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edited, and of no earthly good when you call upon them. We can except from this verdict Mr. Ramage's Beautiful Thoughts' series; but these are too fine to be popular. What the people want, and what the student and the professional man and the literary man all want, is a working cyclopædia-and here it is, at last.

"Opening the pages at random, we strike the gloomy, but important, topic, 'Death,' and discover fourteen columns given to this alone, and the authors' names arranged alphabetically; while each quotation on the doublecolumned octavo pages is distinguished by an italic letter for the sake of easy reference. Some departments, such as Trees,' 'Flowers,' 'Birds,' 'Occupations,' 'Months,' 'Seasons,' etc., have also sub-heads, and quotations are classified, for greater convenience, under them. In things like these there is hardly an improvement to be suggested. It is quite the same, too, when we observe the character and scope of the Latin extracts, of which there are in the neighborhood of two thousand, including law and ecclesiastical terms, proverbs and mottoes. But the highest praise we can bestow we are ready to give to the concordance' by which the English quotations are rendered available.

"If we descended to a certain small and hypercritical style of investigation we could probably find a few faults, such as the authors themselves will probably discover and correct in a later edition. No great work is free from occasional blemishes, and we have observed some ourselves, which we might certainly take the liberty to note. But such a vast piece of labor, involving both skill and judgment, and covering more than nine hundred pages, invites and even challenges a broad and fair discussion of its merits and defects. The former are all summed up, to our mind, in two words: convenience and usefulness. It nearly supersedes Mrs. Cowden Clarke's 'Concordance to Shakespeare' for practical utility. And the compilations of Allibone (over which we have often grown wrathy enough) and Bartlett (which it drains to the dregs) are quite out of competition.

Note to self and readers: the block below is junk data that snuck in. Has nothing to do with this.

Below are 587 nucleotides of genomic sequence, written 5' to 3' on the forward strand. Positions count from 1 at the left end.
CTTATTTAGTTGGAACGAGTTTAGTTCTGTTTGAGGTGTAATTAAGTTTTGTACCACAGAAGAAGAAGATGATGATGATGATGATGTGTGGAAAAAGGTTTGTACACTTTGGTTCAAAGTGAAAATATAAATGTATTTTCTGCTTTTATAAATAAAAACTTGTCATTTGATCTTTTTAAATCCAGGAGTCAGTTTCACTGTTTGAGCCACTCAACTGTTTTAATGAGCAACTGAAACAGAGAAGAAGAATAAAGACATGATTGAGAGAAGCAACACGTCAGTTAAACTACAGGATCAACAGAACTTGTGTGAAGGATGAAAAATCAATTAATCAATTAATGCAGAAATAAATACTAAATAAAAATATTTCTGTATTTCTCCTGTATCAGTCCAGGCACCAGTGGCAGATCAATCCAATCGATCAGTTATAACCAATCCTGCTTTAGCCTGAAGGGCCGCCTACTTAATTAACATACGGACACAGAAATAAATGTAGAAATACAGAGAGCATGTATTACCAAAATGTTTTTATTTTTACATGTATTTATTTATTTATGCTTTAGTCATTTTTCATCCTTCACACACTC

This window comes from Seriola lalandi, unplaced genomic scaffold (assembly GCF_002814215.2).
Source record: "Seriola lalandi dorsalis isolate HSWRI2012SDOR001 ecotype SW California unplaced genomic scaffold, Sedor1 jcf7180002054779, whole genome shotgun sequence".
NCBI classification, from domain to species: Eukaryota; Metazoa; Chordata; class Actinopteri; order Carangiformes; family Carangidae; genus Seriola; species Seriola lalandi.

"On the whole, we rejoice over this book. We shall no longer beat over half of creation for an elusive quotation. We shall be greatly preserved from a desire to employ what Bishop Coxe happily styled an appropriate form of words by which Christian people might suitably express themselves on occasions of great spiritual provocation.' If we misquote the bishop's language ourselves, we do it unintentionally, and we know he will set us right. He might, perhaps, furnish a certified copy for the second edition of the 'Cyclopædia.'